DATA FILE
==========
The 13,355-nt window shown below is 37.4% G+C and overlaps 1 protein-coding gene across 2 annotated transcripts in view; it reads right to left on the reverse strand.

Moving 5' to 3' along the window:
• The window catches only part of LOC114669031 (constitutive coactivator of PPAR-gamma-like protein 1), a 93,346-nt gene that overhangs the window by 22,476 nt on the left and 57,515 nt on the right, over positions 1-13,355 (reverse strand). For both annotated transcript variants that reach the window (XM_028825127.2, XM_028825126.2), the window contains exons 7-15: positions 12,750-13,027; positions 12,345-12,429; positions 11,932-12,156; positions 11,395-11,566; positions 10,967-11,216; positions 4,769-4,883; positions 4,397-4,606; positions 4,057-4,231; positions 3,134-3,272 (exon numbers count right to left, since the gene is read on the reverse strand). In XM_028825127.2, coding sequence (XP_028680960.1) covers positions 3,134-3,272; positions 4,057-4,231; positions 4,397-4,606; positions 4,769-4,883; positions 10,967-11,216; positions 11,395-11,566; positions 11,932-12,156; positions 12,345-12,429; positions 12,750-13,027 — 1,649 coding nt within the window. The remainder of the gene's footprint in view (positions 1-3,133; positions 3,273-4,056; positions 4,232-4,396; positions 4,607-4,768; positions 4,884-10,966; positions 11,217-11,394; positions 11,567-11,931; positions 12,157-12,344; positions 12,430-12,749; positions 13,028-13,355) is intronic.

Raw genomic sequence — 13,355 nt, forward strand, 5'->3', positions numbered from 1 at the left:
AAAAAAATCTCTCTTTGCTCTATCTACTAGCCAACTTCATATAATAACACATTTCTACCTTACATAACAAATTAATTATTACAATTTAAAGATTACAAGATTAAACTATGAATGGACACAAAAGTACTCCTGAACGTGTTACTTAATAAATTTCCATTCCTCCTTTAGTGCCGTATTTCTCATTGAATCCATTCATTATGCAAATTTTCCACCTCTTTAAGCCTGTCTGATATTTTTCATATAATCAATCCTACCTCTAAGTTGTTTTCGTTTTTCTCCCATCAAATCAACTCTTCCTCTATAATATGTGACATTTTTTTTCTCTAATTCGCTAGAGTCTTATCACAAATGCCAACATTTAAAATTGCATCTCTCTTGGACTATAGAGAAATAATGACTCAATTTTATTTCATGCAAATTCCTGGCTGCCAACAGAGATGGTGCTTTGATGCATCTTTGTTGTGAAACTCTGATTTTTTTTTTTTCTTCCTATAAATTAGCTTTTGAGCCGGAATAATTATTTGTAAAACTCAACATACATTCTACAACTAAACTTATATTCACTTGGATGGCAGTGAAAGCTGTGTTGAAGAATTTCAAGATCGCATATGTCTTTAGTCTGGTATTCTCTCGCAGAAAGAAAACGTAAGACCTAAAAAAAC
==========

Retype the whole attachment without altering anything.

The 13,355-nt window shown below is 37.4% G+C and overlaps 1 protein-coding gene across 2 annotated transcripts in view; it reads right to left on the reverse strand.

Moving 5' to 3' along the window:
• The window catches only part of LOC114669031 (constitutive coactivator of PPAR-gamma-like protein 1), a 93,346-nt gene that overhangs the window by 22,476 nt on the left and 57,515 nt on the right, over positions 1-13,355 (reverse strand). For both annotated transcript variants that reach the window (XM_028825127.2, XM_028825126.2), the window contains exons 7-15: positions 12,750-13,027; positions 12,345-12,429; positions 11,932-12,156; positions 11,395-11,566; positions 10,967-11,216; positions 4,769-4,883; positions 4,397-4,606; positions 4,057-4,231; positions 3,134-3,272 (exon numbers count right to left, since the gene is read on the reverse strand). In XM_028825127.2, coding sequence (XP_028680960.1) covers positions 3,134-3,272; positions 4,057-4,231; positions 4,397-4,606; positions 4,769-4,883; positions 10,967-11,216; positions 11,395-11,566; positions 11,932-12,156; positions 12,345-12,429; positions 12,750-13,027 — 1,649 coding nt within the window. The remainder of the gene's footprint in view (positions 1-3,133; positions 3,273-4,056; positions 4,232-4,396; positions 4,607-4,768; positions 4,884-10,966; positions 11,217-11,394; positions 11,567-11,931; positions 12,157-12,344; positions 12,430-12,749; positions 13,028-13,355) is intronic.

Raw genomic sequence — 13,355 nt, forward strand, 5'->3', positions numbered from 1 at the left:
AAAAAAATCTCTCTTTGCTCTATCTACTAGCCAACTTCATATAATAACACATTTCTACCTTACATAACAAATTAATTATTACAATTTAAAGATTACAAGATTAAACTATGAATGGACACAAAAGTACTCCTGAACGTGTTACTTAATAAATTTCCATTCCTCCTTTAGTGCCGTATTTCTCATTGAATCCATTCATTATGCAAATTTTCCACCTCTTTAAGCCTGTCTGATATTTTTCATATAATCAATCCTACCTCTAAGTTGTTTTCGTTTTTCTCCCATCAAATCAACTCTTCCTCTATAATATGTGACATTTTTTTTCTCTAATTCGCTAGAGTCTTATCACAAATGCCAACATTTAAAATTGCATCTCTCTTGGACTATAGAGAAATAATGACTCAATTTTATTTCATGCAAATTCCTGGCTGCCAACAGAGATGGTGCTTTGATGCATCTTTGTTGTGAAACTCTGATTTTTTTTTTTTCTTCCTATAAATTAGCTTTTGAGCCGGAATAATTATTTGTAAAACTCAACATACATTCTACAACTAAACTTATATTCACTTGGATGGCAGTGAAAGCTGTGTTGAAGAATTTCAAGATCGCATATGTCTTTAGTCTGGTATTCTCTCGCAGAAAGAAAACGTAAGACCTAAAAAAAC